And, to start, Professor Gross, this registry contains information about, I guess, 2,000 exonerations since 1989, but do you know if that's really a comprehensive list?
SAMUEL GROSS: No, it's not. It's incomplete in two senses. It doesn't include all the exonerations that occurred. It includes those we've been able to get information on. And, second, and really more important, even if we could get information on all the exonerations that have occurred in the United States in the past 20-some years, that would only be a small fraction of the people who were innocent but convicted of serious crimes, despite their innocence.
CORNISH: So, of these 2,000 cases that you talk about, you have almost 900 cases, roughly, that you have the most detail about. And one thing I found interesting is that it wasn't DNA, necessarily, that exonerated all of these people.
GROSS: That's right. If you ask somebody on the street about exonerations, the next word out of their mouth will almost certainly be DNA and that's because DNA exonerations, which started in 1989, have gotten a lot of attention and for good reason. They've taught us a lot about the criminal justice system and they provide a type of scientific evidence of innocence that is very powerful.
But DNA exonerations have always been a minority of the exonerations that occur and the more we learn about exonerations that don't get as much attention, the more non-DNA exonerations we find out about.
Exoneree Franky Carrillo and Sam Gross were guests on MSNBC Politics Nation with Al Sharpton. Carrillo spoke about his own experience with wrongful conviction and exonerations.
At Huffington Post David Protess posts, "Meet the Exonerated." He's president of the Chicago Innocence Project.
Other findings were more nuanced. Notably, exonerations were spread across 43 states, but were most prevalent by far in three states: Illinois, New York and Texas. These states together accounted for one-third of the country's exonerations. Cook County and Dallas County led the way with 114 exonerations between them.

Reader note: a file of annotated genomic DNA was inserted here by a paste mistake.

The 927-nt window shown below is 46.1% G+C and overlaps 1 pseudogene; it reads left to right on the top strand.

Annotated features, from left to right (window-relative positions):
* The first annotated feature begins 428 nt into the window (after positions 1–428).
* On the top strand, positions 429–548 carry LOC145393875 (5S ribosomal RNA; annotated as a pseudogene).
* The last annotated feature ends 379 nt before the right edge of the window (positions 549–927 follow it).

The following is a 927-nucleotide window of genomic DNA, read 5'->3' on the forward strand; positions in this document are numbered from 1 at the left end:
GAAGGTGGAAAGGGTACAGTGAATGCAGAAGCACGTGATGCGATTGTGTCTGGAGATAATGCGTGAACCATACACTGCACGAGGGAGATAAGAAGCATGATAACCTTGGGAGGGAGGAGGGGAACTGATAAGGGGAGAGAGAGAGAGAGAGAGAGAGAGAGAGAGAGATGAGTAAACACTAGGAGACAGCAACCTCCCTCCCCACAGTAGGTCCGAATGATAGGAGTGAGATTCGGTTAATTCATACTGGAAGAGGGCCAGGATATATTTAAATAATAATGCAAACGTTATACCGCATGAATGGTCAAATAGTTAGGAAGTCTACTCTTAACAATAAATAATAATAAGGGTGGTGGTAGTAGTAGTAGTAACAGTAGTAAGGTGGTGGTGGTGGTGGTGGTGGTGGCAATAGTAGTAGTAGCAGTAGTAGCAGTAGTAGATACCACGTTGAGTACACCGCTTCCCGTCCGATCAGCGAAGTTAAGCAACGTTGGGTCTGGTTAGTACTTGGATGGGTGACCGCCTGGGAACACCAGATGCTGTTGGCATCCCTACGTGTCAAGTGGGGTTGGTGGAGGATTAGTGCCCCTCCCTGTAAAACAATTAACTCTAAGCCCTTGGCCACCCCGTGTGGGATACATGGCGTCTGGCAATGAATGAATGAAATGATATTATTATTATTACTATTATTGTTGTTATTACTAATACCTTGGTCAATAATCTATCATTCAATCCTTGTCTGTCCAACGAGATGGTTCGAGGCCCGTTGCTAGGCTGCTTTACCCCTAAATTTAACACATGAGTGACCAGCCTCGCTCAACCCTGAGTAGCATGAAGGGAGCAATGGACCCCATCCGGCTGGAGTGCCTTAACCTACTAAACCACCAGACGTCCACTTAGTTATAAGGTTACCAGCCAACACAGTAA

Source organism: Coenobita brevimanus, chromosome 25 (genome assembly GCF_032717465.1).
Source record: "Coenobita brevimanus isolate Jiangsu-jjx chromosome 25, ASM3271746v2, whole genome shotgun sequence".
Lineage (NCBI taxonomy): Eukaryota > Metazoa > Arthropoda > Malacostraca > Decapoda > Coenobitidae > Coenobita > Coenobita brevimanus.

But why? While the knee-jerk reaction is to shout "corruption," the reality is good news more than bad. As the researchers indicate, these areas have been at the forefront of the national innocence movement, with dedicated lawyers, investigators, journalists and even college students engaged in exposing wrongful convictions since the 1990s. In the last five years, the D.A. of Dallas County has remedied injustice in 19 cases, some in collaboration with the local innocence project.
It is reasonable to conclude that if the loosely affiliated public interest groups were to bring their model to populated counties like San Bernardino (Calif.), Fairfax (Va.) and Bergen (N.J.) -- none with an exoneration since 1989 -- the problem of wrongful convictions would suddenly surface.
Another relevant issue is the death penalty. Seven of the 10 states with the most exonerations also had among the highest death row populations. Although fewer than 0.1 percent of prisoners are sentenced to death, 12 percent of exonerees had been condemned. Once again, the death penalty has been a priority of the innocence movement, and many dramatic exonerations have helped to change the conversation about capital punishment in America.
Earlier coverage of the National Registry of Exonerations begins at the link.